Color Genetics

Morelias

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I've been diving into the genetics of colors recently. I think I correctly grasp the concept of complete and incomplete dominant genes. For example, blue is a co-dom and can be shown as Bb and when the two small bb's are shown it will create a totally new look aka the splash. Complete doms are shown as CC and will always look the same if you breed the 2 and will always show over recessive genes.

Lemon blue in particular is what started this thread. What is the gene that makes a blue a "lemon" blue? Is it just blue over the shade of red instead of black?

My second question is what is silver blue? I understand it's purpose is to make a bold contrast. To make a white colored bird without taking away dark patterns. What are the genes involved?

Lastly out of curiosity, is there a color that is dominant above all? Like if a chicken has this color/gene it will always show no matter what other genes are present?

Any genetic info for basic colors you would like to provide or good links to such are welcome too! I'd love to understand the basic foundation even more.

Thanks!
 

The Moonshiner

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I've been diving into the genetics of colors recently. I think I correctly grasp the concept of complete and incomplete dominant genes. For example, blue is a co-dom and can be shown as Bb and when the two small bb's are shown it will create a totally new look aka the splash. Complete doms are shown as CC and will always look the same if you breed the 2 and will always show over recessive genes.

Lemon blue in particular is what started this thread. What is the gene that makes a blue a "lemon" blue? Is it just blue over the shade of red instead of black?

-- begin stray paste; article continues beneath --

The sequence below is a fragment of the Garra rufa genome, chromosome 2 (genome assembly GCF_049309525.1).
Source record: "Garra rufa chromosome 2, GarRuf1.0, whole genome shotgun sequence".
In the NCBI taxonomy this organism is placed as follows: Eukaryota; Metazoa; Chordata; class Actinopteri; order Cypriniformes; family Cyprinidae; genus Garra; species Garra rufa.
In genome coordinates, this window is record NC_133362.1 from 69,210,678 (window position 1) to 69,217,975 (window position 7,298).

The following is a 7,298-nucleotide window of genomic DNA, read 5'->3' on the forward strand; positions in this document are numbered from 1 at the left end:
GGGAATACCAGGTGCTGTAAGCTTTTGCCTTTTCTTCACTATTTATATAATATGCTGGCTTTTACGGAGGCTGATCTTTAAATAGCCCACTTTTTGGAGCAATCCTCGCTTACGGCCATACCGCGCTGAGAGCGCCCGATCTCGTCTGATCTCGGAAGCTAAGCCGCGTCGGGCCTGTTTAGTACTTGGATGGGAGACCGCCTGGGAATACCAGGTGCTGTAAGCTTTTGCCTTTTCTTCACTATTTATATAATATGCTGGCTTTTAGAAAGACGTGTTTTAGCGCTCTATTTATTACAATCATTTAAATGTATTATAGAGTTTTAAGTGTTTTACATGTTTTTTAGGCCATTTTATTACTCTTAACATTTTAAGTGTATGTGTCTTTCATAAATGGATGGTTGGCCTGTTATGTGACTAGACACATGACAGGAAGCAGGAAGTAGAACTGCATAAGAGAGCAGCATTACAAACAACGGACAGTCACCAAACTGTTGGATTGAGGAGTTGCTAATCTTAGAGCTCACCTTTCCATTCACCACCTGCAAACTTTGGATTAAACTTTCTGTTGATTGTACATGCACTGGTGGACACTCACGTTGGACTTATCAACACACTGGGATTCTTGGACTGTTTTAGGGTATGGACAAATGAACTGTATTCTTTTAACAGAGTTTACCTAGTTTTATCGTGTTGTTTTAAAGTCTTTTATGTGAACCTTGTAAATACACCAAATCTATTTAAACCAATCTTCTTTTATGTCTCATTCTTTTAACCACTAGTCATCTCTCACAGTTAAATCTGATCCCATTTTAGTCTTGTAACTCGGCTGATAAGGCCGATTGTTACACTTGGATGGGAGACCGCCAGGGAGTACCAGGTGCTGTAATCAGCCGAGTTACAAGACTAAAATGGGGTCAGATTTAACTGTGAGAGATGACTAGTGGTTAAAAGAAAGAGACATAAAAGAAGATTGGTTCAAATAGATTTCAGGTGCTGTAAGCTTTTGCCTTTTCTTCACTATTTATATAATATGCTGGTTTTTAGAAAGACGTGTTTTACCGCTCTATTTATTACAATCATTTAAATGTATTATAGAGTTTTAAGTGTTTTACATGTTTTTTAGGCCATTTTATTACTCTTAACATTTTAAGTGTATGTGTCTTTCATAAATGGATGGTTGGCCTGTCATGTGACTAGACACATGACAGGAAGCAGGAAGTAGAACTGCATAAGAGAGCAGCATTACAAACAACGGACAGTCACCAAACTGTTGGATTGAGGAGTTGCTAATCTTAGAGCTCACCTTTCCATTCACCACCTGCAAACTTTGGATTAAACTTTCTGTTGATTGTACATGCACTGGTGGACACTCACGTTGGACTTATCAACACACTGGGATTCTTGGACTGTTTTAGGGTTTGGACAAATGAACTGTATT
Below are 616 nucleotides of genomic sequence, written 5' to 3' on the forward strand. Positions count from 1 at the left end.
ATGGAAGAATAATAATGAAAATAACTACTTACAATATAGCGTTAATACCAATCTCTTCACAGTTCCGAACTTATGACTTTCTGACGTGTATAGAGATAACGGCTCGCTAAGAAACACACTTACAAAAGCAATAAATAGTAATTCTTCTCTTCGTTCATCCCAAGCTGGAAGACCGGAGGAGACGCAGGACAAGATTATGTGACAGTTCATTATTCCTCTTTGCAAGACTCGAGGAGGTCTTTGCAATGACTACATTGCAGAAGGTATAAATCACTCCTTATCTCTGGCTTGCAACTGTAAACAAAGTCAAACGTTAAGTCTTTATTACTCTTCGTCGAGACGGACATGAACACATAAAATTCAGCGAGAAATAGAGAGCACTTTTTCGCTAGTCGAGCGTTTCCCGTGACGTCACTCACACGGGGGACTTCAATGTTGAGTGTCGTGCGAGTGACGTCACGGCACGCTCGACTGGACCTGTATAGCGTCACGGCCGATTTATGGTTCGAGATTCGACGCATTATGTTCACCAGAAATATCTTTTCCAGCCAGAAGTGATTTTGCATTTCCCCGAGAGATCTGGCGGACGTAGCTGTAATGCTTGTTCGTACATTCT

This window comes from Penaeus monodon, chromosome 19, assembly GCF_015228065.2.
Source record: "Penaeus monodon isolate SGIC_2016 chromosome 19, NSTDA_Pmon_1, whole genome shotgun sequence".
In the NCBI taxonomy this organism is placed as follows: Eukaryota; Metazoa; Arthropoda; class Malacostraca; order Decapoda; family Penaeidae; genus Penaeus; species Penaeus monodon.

My second question is what is silver blue? I understand it's purpose is to make a bold contrast. To make a white colored bird without taking away dark patterns. What are the genes involved?

Lastly out of curiosity, is there a color that is dominant above all? Like if a chicken has this color/gene it will always show no matter what other genes are present?

Any genetic info for basic colors you would like to provide or good links to such are welcome too! I'd love to understand the basic foundation even more.

Thanks!
Lemon blue is blue added to a gold birchen (AKA brown red) pattern.
Silver blue is blue added to a silver duckwing pattern.
Color that is dominate over all..... Just off the top of my head I'm thinking recessive white. Its recessive so takes two copies to be expressed but I can't think of anything it wouldn't cover and make a completely white bird.
 

nicalandia

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Lemon blue is blue added to a gold birchen (AKA brown red) pattern.
Silver blue is blue added to a silver duckwing pattern.
Color that is dominate over all..... Just off the top of my head I'm thinking recessive white. Its recessive so takes two copies to be expressed but I can't think of anything it wouldn't cover and make a completely white bird.
That is a pretty good post, thanks
 

Amer

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Lemon blue in particular is what started this thread. What is the gene that makes a blue a "lemon" blue? Is it just blue over the shade of red instead of black?
Yeah, it’s brown red (also known as gold birchen) but while blue very much dilutes black, blue dilutes the gold a little as well, giving you “lemon.”

My second question is what is silver blue? I understand it's purpose is to make a bold contrast. To make a white colored bird without taking away dark patterns. What are the genes involved?
Silver blue is silver birchen with a blue gene.
There are two types of pigment that chickens have: eumelanin and phaeomelanin, black and gold respectively.
They can be controlled separately. The silver gene “turns off” the gold pigment, so the feathers are white wherever the gold was. It doesn’t affect the eumelanin at all, so the blue remains. Does that make sense?

Lastly out of curiosity, is there a color that is dominant above all? Like if a chicken has this color/gene it will always show no matter what other genes are present?
Like Moonshiner said, recessive white is “recessive” above all, and hides all pigment.
 

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